April 16, 2014
Danielpour: Toward a Season of Peace
Hila Plitmann, soprano. Pacific Chorale, Pacific Symphony/Carl St. Clair
Total Time: 50:40
Last year, Naxos released a collection of works by American composer Richard Danielpour that had some thematic thread connecting each of them. That recording, also reviewed here, featured the Nashville Symphony. This new release shifts to the coast for what amounts to a massive oratorio contemplating war and violence in the name of religion. As mentioned in the previous review, Danielpour’s music is amongst the most well-regarded American composers working today. He tends to blend a rich orchestral sound of the Romantic tradition with Middle Eastern influences aligning himself aesthetically to composers like Barber, Bernstein, or Copland. The present work explores themes of violence and war taken on in the name of religion. Conceived as an oratorio in three parts and seven movements, the piece uses a variety of texts from the Hebrew Bible, Arabic poetry and the Persian poet Rumi. The work’s use of these languages, coupled with striking orchestral writing, which often moves to richly Romantic moments, helps suggest a season that would allow for transformation and change, often using Spring as a metaphor.
A forceful series of chords announce the anguish of the opening “Annunciation” movement that combines texts from Jeremiah, Psalm 103, and lines from the “Sim Shalom” and in Farsi. The first three movements (which include “Vision” and “Celebration”) all focus on war and destruction. The lyrical writing here tends to provide long swathes of melodic ideas that are then richly scored for orchestra and chorus moving into brilliant colors. The final “Celebration” brings us back full circle musically to the opening helping provide some interest reflection and shape to the work on a larger scale.
At the center of the work is the use of familiar text from Ecclesiastes 3 and a setting of the Lord’s Prayer. In this particular movement, “Atonement”, the contrasts are allowed between the three primary faiths represented in the work, Islam, Judaism, and Christianity. The movement includes words in Hebrew, English, Farsi, and Aramaic making for a fascinating blend of language and theological reflection. When the words related to “time for war, and a time for peace” occur, the music quickly shifts to recall that which opened the work and this makes for a very dramatic and powerful moment as text from Isaiah 40:2 “A voice cries…” appears before the Lord’s Prayer name appear. This is a more ethereal setting with huge leaps and gradual movement upwards into the soloist’s higher register that might seem a bit surreal for some listeners.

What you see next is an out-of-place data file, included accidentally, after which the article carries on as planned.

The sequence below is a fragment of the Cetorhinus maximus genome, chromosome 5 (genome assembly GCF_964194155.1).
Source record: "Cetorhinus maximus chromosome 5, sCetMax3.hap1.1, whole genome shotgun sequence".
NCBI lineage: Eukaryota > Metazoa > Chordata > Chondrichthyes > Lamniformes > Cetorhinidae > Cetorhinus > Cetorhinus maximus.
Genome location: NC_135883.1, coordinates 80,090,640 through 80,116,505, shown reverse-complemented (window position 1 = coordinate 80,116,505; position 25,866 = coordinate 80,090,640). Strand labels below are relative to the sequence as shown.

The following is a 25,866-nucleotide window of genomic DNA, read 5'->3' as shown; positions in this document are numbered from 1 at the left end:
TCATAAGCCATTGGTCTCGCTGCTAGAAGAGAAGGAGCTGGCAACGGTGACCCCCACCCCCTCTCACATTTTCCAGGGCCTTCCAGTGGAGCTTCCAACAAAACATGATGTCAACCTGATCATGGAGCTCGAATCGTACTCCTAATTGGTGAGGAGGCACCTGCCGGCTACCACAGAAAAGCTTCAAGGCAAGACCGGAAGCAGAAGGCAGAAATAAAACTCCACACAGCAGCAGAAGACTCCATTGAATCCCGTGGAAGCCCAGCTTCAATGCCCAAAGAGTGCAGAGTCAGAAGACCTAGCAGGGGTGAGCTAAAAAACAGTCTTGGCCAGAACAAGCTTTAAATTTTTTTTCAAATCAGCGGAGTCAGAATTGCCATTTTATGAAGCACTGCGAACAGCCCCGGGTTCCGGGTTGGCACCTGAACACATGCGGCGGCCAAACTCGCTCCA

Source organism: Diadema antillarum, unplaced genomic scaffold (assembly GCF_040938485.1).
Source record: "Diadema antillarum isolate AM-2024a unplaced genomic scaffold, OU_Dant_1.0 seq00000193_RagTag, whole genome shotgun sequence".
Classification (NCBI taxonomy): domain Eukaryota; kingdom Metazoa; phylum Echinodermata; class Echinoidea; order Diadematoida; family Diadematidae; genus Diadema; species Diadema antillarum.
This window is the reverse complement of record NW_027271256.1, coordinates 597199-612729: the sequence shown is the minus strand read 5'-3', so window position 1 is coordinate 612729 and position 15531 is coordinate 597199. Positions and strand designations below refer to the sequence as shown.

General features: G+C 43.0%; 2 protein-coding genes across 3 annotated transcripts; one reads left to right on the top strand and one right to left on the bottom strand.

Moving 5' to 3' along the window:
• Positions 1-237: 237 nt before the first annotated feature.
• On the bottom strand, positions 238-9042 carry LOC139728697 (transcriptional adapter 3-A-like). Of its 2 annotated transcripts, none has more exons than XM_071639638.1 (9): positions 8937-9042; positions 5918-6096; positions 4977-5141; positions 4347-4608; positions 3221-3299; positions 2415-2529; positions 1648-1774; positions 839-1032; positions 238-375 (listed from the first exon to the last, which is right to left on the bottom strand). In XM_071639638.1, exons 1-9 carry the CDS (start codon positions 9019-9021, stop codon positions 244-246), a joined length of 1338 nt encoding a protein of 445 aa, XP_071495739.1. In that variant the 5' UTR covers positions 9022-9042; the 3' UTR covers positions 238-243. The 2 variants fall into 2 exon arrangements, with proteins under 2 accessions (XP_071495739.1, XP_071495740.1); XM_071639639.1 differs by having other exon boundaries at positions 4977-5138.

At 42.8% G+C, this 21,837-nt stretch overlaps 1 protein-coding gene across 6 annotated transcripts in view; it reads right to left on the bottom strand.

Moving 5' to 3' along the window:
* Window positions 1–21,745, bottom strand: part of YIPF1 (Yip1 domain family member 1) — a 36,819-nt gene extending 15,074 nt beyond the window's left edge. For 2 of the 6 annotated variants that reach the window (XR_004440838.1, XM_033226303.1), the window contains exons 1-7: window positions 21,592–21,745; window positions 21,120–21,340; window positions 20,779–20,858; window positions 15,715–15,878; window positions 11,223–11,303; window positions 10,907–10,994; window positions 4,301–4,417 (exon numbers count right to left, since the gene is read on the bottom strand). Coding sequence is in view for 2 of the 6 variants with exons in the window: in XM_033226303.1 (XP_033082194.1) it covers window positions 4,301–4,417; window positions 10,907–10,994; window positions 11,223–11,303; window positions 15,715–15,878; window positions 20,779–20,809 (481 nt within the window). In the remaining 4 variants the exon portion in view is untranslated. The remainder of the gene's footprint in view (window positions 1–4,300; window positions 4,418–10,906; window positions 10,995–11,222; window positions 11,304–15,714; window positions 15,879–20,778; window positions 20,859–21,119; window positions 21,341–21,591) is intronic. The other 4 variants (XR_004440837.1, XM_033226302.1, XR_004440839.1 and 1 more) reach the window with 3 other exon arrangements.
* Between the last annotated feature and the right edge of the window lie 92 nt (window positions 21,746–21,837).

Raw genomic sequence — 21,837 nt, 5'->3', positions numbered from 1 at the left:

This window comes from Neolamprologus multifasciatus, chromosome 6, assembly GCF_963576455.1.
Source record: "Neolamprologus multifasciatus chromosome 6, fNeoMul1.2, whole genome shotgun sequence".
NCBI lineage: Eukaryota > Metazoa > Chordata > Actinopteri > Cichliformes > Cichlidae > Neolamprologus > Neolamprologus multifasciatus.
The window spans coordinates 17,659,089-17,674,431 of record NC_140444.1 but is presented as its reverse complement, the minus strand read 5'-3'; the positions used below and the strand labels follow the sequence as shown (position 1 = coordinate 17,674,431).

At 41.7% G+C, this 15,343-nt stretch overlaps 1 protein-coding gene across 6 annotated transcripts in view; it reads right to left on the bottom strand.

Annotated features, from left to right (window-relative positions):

The final three movements (“Consecration”, “Parable” and “Apotheosis”) hope for a process that will lead to everlasting peace. The opening of “Consecration” has some truly beautiful orchestral writing reminiscent of Barber and Hanson that then gradually adds chorus to the words from Isaiah 40, “Comfort, comfort my people.” Truly beautiful music appears in this section with a good use of chromatic dissonance and subtle Middle Eastern turns of melody and even a section with dance-like energy (sometimes feeling almost post-minimalist in nature). The rhythmic interest tends to have a more exciting interplay against longer lyrical material in these final moments of celebration of life and a sense of hope.
What is most interesting is the denser orchestral writing that is far more integrated in this work than in some of Danielpour’s music. Here is the romantic conception of the orchestra being used in a more traditional dramatic sense responding well to the texts. The music manages to be fairly engaging and may find itself in the company of other large-scale orchestra and choral works. The performances are simple stellar and well-shaped with great color. The recording was made over the course of performances in March of 2012. Certainly worth exploring for those who are interesting in new works of this type. It also seems to mark some further development of the composer’s artistic style and orchestral approach from earlier pieces as well. The Pacific Symphony and Chorale do great work here and Hila Plitmann’s voice serves these texts well in her interpretation.
Works of this type tend to be one-shot performances that might have a life outside of their initial premieres and on disc. The second and fifth movements certainly are quite engaging works on their own with great energy and engaging writing. That is not to say the same is not true of the rest, but these may have the best individual life as choral/orchestral showpieces. Only time can tell if this work finds its way alongside some of the great essays by composers like Britten, Bernstein, Hindemith, and Thomson. Some may find interesting parallels to Leonard Bernstein’s first symphony which also finds inspiration in ancient texts as well as his second which approaches the sort of power and angst Danielpour subject matter travels in this work. The language of the music seems much tighter and the larger connections of material recur enough to provide a sense of familiarity for the listener once the work progresses. It is a fascinating and powerful piece.
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